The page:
Which was why my third style wave happened when I was studying to take my A-levels exams. Mariam, just like every one of my best friends until that point was brilliant, and gorgeous, with a smile that could steal the collective breath of everyone in the room. She was a year younger than me, but was so brilliant, she skipped a class. I was so in awe of her that rather than sit in my AS class, I moved to her A2 class and had to catch up on a shit ton of work just so I can sit right beside her, so I could spend our afternoons driving shotgun style beside her, both of us screaming Asa’s Jailer to the hot Ibadan sun.
Mariam, style-wise, did it all. She wore jeans but they were tight, cupped her full figure and left her gorgeous derriere for us all to lose our collective breath at the sight of. Her tops were fitted v-necks that dipped into a glorious valley of perky breasts. Her dresses were fitted at the waist and twirled around her and her skirts always stopped at mid-thigh to show off her gorgeous legs. But her makeup, that was the real deal. She learned how to make a winged liner before I’d seen it on anyone else. Mascara made those long lashes pop, her brows were always on point and all the flaws on her already flawless face as far as I was concerned, were even more concealed. And her lips were always wet and always looked good.
So, once again, my wardrobe changed. Although this time around, rather than go shopping with my mother, it was Mariam who took me shopping. She dressed me like I was her own personal doll and I loved it. She marveled at the thickness of my hair so I went to get it straightened. I’d already been introduced to a relaxer at age six like most Nigerian children were, but this was the first time I was going to use a straightening iron on my already fairly straight but still puffy hair and the strands fell neatly in place, moving in the breeze like I was shooting a hair commercial.
All through our A-levels and even in our first year in Uni, we were joined at the hip. Or rather I was joined at her fashion hip. Every piece of clothing I chose, I weighed. Would Mariam like this? Would Mariam wear this? Would Mariam consider this appropriate? I should have asked myself if Mariam even liked me as much as I liked her. Because she was straight. And as at that point, I was still convinced I was straight as well.
By our second year though, I had finally gained enough self-respect to realize that she didn’t need our friendship like I did so I found another best friend. Oke was quiet, moody, introverted, and she loved Naruto and Bleach, which we bonded over. And then she introduced me to Kuroshitsuji, J-pop, SasuNaru fanfic and we had conversations about homosexuality and the internalized homophobia I had been dealing with, birthed from a society that hated my queerness and identity and that I had slowly imbibed till its toxicity permeated my entire being. Oke was the first best friend I had that was birthed from friendship and not an unidentified crush, so having those honest conversations with her was easier.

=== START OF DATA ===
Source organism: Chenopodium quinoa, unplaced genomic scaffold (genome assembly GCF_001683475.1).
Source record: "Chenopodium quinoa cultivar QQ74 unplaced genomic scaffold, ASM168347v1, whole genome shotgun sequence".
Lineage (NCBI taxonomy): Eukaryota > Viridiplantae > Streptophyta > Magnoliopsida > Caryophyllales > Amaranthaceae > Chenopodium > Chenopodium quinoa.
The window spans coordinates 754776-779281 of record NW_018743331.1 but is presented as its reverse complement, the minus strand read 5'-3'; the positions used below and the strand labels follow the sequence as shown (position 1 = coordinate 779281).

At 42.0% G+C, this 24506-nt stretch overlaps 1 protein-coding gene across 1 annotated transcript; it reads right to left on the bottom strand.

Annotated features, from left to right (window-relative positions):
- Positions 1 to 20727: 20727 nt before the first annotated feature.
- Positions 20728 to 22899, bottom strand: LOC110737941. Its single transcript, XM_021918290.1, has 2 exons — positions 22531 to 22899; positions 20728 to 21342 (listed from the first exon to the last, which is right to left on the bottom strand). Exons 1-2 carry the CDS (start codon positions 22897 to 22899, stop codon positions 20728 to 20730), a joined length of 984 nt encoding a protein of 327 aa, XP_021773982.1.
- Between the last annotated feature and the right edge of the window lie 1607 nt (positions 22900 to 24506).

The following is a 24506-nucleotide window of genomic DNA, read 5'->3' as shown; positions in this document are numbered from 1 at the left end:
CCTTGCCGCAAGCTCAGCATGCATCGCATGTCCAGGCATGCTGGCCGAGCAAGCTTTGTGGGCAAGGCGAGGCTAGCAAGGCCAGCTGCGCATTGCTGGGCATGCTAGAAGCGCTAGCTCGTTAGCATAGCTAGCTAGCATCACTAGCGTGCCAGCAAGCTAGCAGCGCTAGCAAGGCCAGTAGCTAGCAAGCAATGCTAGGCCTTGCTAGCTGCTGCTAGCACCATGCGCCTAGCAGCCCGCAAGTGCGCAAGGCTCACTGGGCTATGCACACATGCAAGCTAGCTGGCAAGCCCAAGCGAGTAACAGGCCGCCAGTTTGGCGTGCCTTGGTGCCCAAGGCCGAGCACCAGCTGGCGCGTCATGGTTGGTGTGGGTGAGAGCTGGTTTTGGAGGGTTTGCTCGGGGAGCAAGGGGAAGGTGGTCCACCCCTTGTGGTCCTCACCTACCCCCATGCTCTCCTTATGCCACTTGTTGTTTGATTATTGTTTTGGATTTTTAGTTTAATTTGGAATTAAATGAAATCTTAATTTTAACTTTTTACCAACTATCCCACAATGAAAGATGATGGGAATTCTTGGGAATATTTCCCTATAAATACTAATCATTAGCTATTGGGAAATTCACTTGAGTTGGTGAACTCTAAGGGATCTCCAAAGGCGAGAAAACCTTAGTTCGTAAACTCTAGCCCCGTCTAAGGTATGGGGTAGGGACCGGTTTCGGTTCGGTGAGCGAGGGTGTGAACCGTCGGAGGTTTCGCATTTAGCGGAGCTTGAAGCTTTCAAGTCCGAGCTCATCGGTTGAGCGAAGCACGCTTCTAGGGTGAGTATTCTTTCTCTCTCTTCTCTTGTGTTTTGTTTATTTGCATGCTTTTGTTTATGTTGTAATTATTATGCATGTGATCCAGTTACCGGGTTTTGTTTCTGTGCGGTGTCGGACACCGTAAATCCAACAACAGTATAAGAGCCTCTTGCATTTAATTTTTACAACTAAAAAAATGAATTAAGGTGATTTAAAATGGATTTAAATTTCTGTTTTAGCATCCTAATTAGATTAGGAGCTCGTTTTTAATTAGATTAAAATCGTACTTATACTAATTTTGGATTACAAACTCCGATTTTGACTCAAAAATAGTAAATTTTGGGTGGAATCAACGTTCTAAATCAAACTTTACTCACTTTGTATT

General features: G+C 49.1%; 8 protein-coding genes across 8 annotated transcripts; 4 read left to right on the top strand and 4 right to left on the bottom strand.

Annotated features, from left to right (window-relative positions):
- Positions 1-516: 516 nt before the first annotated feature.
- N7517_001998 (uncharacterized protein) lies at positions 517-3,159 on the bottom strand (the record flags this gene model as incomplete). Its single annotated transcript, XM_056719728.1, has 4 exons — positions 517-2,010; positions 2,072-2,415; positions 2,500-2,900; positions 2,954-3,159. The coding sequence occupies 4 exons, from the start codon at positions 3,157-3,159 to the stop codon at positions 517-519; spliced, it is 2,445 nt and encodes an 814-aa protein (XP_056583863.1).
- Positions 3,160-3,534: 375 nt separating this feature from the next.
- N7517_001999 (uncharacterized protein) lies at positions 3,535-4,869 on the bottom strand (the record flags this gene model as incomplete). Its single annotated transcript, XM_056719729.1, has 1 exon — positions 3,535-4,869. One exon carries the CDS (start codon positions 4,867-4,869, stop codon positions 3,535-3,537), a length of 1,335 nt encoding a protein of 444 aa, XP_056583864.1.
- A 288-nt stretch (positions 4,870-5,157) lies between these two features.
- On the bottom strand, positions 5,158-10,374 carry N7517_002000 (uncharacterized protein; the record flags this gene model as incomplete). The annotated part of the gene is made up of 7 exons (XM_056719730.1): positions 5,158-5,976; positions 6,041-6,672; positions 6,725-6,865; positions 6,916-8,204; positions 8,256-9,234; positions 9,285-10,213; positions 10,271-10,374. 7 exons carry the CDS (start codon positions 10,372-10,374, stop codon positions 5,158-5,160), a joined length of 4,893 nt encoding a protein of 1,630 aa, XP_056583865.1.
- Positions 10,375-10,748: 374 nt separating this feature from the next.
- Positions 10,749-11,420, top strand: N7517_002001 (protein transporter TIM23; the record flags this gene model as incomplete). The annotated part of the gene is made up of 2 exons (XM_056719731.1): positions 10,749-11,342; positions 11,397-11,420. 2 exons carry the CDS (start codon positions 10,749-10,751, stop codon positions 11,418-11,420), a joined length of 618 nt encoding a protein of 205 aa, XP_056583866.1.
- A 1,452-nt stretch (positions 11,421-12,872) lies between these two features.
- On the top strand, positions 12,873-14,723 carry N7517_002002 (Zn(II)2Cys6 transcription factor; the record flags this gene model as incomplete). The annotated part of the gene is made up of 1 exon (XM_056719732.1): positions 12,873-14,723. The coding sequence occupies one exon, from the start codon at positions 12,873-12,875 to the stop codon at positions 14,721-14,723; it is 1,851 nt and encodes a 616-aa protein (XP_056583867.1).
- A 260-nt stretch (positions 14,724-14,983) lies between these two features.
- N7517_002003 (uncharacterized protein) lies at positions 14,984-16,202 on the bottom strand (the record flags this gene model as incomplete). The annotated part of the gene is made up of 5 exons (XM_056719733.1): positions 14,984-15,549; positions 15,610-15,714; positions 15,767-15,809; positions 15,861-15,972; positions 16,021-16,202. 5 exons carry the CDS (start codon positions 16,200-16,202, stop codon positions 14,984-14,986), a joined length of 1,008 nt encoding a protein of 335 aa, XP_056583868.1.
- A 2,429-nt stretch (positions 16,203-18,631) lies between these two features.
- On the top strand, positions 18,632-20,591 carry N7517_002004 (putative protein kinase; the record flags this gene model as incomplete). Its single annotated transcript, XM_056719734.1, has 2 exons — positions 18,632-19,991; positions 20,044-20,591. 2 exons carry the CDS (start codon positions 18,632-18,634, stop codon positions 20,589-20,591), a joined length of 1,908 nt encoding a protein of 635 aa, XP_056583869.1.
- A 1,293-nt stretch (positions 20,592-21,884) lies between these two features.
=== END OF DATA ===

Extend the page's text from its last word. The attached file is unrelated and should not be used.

And it took me slow and careful steps before I arrived at full acceptance of my queerness. But as I took those steps, I slowly shed the fashion identities that weren’t mine along the way.
I’m not going to lie. Nineteen-year-old me was an idiot. And it took me slow and careful steps before I arrived at full acceptance of my queerness. But as I took those steps, I slowly shed the fashion identities that weren’t mine along the way. The first to go was the skirt. Short, long, fitted, flared, pencil. I dropped them all.
Next were the dresses, the bandage ones, the lace ones, the ones that were little more than slips, the wrap dresses and pencil dresses, although I did keep some shirt dresses. What can I say? I pair them with boots and they make me look like a million bucks.
The tops I swapped for my t-shirts. I collect them now. Preferably the ones that are gay as fuck, the band ones, the comic ones, the full-on nerd ones.
I let go of the heels and sandals and built a sneakers collection. And the jeans I made sure were looser. They still fit me well, but I didn’t feel like I’m bursting at the seams anymore.
But it took a while till I got to the agbada.
The first time I tried on an agbada, it was my dad’s (step-father’s) and it was heavy with so many yards of material that I almost toppled over. He laughed, reminded me that only boys could wear agbada and that I should go sew the traditional iro and buba that women wore if I wanted to embrace my Yoruba that much. But I didn’t want the iro and buba.
Nothing said you were a woman who was comfortable in her sexuality and knew she had game like the agbada.
The agbada was what appealed to me. I didn’t know what it meant then, but now I do. It was as masculine as you could get. Nothing screamed a fuck you to societal norms and traditions like the agbada. Nothing said you didn’t give a fuck about heteronormative desirability like the agbada. Nothing said you were a woman who was comfortable in her sexuality and knew she had game like the agbada.
So, after I finally came to terms with my queerness at the old age of 27, getting an agbada custom-made for myself, fitted into the design that was primarily for men, was the next logical step. It was me announcing to the world that “this is me, better get used to it.”
It took a while to get it done, and after it was ready, it kept prime position in my closet, waiting until I was ready to put it on. And I did — eventually. On my 28th birthday. I wore it to a party I had with a ton of queer friends, all laughing and drinking and smoking and having an amazing time.
The next morning, I took off the outer robe of the agbada — the large voluminous centerpiece with wide sleeves — and walked around in just the tailored shirt and pants and next thing I knew, I had my hands full with a gorgeous woman who knew what she wanted and was unafraid to go for it.
As she writhed on the couch, a couple of feet away from the sleeping form of one of our friends who was dead to the world, I smirked.
A couple of hours later, she called me, wanting to pick up from where we left off, telling me about how she loved the face I had on as she turned helpless at my hands. I asked her how I looked and she released a little sigh, a slight hitch in her voice. “Like you could wreck me. Like you wanted to wreck me. And fuck, I want you to.”
An agbada can signify a departure from the you that had no identity or sense of self; the you that floundered with zero idea about her queerness. Or it can be a fashion statement cooly informing the world that you’ve got game. And sometimes, it can be both.
edited by Yvonne.